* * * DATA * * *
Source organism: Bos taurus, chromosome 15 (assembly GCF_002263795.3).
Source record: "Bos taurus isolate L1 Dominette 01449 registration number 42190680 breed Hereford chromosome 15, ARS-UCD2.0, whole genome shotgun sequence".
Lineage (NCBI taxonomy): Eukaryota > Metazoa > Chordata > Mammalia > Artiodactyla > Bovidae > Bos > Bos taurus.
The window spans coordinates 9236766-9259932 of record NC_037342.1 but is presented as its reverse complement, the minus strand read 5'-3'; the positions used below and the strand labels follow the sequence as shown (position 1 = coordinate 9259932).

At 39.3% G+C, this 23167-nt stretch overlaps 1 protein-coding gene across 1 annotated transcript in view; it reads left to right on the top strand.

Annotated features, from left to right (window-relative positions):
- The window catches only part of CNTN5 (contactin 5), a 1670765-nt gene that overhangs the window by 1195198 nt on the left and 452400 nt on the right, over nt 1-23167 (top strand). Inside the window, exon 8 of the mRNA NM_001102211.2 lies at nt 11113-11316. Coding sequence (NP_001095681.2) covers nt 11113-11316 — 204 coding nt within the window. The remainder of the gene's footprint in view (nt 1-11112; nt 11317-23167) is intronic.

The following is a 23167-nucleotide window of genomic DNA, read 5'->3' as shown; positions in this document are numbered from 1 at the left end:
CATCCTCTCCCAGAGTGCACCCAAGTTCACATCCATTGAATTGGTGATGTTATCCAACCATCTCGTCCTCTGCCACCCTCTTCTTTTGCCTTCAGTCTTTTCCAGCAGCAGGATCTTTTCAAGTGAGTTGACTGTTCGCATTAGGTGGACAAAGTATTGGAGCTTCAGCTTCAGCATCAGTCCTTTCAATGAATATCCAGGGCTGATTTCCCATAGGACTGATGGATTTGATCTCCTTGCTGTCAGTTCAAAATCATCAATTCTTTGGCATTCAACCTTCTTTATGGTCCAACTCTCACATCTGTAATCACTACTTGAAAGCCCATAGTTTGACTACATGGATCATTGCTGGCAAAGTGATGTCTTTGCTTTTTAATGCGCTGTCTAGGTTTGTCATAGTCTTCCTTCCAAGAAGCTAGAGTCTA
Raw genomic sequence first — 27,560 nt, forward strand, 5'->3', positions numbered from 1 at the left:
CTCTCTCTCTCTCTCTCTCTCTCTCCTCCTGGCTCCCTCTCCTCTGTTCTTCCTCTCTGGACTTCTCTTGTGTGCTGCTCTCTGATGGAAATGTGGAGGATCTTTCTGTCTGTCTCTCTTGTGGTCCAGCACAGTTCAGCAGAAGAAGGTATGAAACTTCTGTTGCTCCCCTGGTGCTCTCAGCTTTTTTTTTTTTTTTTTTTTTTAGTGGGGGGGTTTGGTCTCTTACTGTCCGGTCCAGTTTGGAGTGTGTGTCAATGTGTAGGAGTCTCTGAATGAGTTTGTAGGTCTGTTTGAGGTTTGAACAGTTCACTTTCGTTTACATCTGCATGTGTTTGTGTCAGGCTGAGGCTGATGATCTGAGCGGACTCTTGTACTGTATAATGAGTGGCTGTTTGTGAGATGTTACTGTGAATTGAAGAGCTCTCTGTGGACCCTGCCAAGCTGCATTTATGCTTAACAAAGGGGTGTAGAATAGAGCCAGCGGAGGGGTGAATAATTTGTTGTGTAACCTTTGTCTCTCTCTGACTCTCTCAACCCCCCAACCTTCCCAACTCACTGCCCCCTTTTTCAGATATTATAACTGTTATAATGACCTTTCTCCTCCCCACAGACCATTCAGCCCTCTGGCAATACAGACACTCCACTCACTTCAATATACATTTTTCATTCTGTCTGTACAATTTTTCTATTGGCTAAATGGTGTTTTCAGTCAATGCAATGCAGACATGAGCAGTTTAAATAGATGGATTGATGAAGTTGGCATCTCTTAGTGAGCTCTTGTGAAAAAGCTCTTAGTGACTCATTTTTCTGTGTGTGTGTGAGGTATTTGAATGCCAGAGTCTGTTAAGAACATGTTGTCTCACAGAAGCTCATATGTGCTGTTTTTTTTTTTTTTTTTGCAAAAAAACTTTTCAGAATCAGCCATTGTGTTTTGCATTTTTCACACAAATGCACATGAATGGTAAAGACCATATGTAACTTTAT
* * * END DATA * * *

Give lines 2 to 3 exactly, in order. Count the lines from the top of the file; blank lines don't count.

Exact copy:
Source record: "Bos taurus isolate L1 Dominette 01449 registration number 42190680 breed Hereford chromosome 15, ARS-UCD2.0, whole genome shotgun sequence".
Lineage (NCBI taxonomy): Eukaryota > Metazoa > Chordata > Mammalia > Artiodactyla > Bovidae > Bos > Bos taurus.